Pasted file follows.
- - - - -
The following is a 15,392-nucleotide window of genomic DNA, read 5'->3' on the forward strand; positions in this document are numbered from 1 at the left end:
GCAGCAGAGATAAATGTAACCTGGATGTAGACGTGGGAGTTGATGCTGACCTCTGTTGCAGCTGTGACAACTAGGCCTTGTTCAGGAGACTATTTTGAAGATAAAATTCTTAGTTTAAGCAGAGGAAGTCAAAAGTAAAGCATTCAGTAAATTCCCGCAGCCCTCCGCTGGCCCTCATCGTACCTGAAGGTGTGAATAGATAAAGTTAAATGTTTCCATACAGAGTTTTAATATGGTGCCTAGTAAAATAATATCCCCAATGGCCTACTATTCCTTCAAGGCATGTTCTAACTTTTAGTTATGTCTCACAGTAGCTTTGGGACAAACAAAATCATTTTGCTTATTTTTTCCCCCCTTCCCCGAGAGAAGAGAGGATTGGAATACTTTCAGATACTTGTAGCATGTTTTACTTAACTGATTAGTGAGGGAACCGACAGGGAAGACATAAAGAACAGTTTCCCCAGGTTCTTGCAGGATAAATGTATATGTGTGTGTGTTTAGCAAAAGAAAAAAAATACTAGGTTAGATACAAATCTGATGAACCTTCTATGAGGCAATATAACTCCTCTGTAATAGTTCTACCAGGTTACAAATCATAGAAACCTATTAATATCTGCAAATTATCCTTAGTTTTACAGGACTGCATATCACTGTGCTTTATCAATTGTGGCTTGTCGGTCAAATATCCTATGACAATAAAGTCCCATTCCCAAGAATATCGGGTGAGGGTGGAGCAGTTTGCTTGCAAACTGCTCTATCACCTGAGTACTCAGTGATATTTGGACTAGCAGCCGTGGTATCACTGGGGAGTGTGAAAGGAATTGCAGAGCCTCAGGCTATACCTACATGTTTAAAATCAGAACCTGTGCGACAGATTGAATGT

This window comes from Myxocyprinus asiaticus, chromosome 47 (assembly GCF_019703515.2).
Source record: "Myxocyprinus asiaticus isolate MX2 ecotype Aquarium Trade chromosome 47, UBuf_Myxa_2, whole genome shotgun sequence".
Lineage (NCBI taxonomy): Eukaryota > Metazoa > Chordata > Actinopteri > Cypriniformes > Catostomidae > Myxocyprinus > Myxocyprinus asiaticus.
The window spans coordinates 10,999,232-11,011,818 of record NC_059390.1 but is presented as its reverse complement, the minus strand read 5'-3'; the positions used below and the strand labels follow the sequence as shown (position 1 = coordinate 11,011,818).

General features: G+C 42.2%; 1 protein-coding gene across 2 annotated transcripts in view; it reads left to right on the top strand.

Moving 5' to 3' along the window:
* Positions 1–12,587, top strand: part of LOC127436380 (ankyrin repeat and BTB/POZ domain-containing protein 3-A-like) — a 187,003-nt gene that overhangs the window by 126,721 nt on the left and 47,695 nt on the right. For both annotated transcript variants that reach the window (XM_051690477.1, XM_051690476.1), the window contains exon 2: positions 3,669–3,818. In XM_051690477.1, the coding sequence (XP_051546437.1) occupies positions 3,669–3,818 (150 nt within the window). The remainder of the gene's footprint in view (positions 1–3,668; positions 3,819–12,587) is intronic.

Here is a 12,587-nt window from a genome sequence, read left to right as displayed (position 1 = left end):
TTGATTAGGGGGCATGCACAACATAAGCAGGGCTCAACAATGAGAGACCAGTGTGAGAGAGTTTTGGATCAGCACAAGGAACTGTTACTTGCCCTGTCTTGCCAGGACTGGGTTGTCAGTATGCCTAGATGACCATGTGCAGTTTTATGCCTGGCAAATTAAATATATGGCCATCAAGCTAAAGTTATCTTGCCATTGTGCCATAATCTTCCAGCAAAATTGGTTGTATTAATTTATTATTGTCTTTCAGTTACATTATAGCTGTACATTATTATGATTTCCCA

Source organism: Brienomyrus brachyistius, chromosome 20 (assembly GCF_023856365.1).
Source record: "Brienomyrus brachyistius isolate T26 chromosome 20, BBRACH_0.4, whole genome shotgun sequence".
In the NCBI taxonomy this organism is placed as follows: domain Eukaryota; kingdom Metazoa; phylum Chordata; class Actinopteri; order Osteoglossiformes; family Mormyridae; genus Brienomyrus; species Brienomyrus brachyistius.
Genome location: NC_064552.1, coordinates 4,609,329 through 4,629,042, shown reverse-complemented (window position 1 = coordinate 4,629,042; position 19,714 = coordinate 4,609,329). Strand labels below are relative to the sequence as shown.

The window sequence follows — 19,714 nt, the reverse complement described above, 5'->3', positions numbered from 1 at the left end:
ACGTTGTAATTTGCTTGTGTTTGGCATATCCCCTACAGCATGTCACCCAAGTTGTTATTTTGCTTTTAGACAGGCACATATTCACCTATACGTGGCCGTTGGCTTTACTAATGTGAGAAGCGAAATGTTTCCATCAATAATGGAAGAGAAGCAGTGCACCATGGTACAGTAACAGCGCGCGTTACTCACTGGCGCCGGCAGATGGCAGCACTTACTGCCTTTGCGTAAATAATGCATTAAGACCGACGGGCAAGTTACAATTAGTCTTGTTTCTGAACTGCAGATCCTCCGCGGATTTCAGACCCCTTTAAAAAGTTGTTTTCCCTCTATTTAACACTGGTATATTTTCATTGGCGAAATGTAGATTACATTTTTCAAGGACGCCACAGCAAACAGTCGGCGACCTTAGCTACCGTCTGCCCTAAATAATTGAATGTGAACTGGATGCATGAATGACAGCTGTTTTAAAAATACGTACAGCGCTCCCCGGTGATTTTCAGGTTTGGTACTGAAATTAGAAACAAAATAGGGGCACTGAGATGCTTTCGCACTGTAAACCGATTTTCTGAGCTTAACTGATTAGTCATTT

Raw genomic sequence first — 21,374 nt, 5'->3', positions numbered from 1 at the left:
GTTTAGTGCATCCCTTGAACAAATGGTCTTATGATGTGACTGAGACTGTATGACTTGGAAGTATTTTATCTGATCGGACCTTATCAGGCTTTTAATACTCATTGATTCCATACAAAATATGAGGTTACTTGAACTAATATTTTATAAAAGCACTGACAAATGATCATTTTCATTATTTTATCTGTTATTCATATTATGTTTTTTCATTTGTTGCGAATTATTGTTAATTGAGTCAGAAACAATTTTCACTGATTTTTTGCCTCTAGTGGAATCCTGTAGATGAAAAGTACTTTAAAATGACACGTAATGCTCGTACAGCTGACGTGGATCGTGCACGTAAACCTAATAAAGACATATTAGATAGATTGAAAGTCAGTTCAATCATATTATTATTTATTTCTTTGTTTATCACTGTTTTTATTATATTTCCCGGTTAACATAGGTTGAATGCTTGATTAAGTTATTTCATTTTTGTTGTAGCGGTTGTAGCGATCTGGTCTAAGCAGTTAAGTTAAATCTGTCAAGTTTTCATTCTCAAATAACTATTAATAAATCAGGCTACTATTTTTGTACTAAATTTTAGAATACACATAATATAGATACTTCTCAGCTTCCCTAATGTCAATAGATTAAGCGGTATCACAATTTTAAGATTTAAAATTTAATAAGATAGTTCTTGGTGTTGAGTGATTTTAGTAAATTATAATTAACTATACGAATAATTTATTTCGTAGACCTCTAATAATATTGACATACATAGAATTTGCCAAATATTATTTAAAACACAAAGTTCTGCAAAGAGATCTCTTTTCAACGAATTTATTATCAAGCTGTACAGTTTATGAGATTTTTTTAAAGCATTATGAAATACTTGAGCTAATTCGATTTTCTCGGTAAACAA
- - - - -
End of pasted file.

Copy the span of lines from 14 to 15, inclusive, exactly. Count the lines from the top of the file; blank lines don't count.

In the NCBI taxonomy this organism is placed as follows: domain Eukaryota; kingdom Metazoa; phylum Chordata; class Actinopteri; order Osteoglossiformes; family Mormyridae; genus Brienomyrus; species Brienomyrus brachyistius.
Genome location: NC_064552.1, coordinates 4,609,329 through 4,629,042, shown reverse-complemented (window position 1 = coordinate 4,629,042; position 19,714 = coordinate 4,609,329). Strand labels below are relative to the sequence as shown.